most of the soil underneath. As the squares come off, stack them to one side, neatly , or you can use these squares again later if the soil is poor .
Build up a small wall of them to provide some shelter if not something to sit on. Stack them upside down .
Option 2 , involves manageable sized squares again.
What you're going to do is like what a plow does , it turns everything upside down including what's on the surface. This is a good method .
First of all you must dig a trench . This trench should be the length of your intended veg plot, on one side.
To do this , cut down deeply with a spade , get the spade down most of the way in. Smash down on roots you encounter to cut them either repeatedly by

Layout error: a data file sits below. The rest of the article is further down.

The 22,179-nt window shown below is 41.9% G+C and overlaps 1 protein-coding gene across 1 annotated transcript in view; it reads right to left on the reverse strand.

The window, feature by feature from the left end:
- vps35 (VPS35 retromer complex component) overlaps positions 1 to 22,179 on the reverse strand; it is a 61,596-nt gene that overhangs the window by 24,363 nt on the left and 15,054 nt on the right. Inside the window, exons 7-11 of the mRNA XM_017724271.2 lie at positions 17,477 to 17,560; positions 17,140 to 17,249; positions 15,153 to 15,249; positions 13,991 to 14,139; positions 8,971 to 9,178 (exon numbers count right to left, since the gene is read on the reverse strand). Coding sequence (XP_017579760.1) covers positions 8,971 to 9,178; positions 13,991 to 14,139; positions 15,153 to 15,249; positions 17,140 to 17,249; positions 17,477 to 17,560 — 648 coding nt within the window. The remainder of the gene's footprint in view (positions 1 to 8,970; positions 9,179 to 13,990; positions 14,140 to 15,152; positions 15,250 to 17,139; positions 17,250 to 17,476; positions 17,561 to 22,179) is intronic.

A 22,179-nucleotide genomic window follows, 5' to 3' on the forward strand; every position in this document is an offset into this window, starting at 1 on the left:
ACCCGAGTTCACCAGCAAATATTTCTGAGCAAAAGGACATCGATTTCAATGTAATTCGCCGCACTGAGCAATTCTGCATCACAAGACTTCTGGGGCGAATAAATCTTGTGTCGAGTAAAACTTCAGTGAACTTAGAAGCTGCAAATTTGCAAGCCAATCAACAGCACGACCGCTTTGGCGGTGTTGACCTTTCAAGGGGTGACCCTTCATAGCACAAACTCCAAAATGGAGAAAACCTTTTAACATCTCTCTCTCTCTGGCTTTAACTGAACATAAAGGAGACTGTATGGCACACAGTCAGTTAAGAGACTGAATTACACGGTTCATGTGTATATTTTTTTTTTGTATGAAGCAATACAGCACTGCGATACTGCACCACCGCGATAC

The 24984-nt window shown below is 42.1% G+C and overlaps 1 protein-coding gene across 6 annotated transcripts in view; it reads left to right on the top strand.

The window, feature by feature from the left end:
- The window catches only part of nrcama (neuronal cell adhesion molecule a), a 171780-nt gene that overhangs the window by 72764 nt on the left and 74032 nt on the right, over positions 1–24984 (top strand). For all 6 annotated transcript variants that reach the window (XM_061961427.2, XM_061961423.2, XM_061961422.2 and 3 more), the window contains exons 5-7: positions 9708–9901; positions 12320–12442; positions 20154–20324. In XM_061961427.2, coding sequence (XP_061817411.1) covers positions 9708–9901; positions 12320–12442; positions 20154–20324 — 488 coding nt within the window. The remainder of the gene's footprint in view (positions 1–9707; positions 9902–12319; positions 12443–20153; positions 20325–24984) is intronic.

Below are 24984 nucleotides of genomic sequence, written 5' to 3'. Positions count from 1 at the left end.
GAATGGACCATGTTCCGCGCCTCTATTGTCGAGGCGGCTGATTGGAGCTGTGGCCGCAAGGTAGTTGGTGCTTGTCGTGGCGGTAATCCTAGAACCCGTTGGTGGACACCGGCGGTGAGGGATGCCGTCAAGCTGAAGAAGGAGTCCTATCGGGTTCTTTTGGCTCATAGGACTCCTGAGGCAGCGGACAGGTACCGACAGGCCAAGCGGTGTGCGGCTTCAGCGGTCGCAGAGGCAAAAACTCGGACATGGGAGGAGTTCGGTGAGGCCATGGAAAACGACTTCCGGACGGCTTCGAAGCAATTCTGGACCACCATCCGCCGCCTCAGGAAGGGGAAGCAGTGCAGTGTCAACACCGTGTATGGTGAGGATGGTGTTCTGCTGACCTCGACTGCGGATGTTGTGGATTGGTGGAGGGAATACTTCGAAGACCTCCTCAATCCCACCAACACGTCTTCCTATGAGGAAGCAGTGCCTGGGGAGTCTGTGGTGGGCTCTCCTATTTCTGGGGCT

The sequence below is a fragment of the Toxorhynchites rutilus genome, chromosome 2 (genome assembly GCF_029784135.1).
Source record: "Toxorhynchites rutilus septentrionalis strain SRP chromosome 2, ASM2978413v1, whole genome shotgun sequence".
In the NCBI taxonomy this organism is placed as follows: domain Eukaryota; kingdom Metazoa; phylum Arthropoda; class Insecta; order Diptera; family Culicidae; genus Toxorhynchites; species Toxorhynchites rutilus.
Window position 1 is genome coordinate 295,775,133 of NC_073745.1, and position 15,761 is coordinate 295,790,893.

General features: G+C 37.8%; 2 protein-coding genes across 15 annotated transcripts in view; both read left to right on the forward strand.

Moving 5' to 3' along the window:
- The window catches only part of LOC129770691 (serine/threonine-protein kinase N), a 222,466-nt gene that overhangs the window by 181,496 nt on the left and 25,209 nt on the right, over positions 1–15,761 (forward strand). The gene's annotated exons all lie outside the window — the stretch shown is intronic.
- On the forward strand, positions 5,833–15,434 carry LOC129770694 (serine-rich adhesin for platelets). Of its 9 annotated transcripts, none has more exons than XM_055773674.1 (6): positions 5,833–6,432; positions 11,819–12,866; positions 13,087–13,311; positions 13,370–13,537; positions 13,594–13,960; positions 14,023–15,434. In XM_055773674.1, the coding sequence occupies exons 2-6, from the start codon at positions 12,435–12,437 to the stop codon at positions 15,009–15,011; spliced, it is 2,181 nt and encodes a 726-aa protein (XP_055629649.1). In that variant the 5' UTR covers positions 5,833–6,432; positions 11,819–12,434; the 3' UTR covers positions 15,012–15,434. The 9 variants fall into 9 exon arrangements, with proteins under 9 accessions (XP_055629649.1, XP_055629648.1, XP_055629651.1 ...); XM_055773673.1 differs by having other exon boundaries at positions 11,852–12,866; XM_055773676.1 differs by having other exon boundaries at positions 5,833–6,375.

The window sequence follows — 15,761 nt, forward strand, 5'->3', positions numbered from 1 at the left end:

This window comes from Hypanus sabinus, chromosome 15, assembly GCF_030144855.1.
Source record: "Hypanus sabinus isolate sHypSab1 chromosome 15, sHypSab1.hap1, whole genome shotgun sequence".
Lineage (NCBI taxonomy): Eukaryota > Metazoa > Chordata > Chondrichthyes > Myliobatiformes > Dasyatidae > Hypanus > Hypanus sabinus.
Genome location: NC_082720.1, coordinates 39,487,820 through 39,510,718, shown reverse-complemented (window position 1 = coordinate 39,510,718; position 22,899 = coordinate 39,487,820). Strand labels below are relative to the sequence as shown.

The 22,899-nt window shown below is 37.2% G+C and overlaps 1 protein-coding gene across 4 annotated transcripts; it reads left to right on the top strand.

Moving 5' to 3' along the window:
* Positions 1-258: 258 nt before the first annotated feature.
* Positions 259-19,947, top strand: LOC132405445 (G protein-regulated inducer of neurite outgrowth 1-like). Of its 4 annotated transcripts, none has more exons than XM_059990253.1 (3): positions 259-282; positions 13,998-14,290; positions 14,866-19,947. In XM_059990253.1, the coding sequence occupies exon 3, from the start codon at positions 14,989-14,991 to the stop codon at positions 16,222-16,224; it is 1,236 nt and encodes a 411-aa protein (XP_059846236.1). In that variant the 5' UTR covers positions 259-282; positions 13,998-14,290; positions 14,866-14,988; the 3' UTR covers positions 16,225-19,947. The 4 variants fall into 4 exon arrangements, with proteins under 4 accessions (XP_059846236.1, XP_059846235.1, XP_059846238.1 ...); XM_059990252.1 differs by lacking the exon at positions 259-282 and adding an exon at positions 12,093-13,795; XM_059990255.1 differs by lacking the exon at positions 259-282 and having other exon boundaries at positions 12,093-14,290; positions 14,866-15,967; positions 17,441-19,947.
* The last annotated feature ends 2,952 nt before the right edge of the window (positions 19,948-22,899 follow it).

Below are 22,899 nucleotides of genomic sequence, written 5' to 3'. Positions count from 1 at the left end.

hand or with a judicious kick , or get some loppers in if they're thick.
Loosen pushing back and forth on the spade to get a deep line cut.
Now, do this again about a spades width away from the first, cut the ends as well to join up. Then , heave everything out to at least half a spade
depth , piling along the trench line to the _ outside of the bed.
Now you've done that ( hard work wasn't it ) this is the good part.
Cut another line up the same way you did the first two. One spade with away . This time cut neat squares between the new line and your trench. Remove
one or two squares at one end , physically take them out , to give you space to work the good bit.
Let the turf hold the soil together , and extract each square by hand . Use gloves.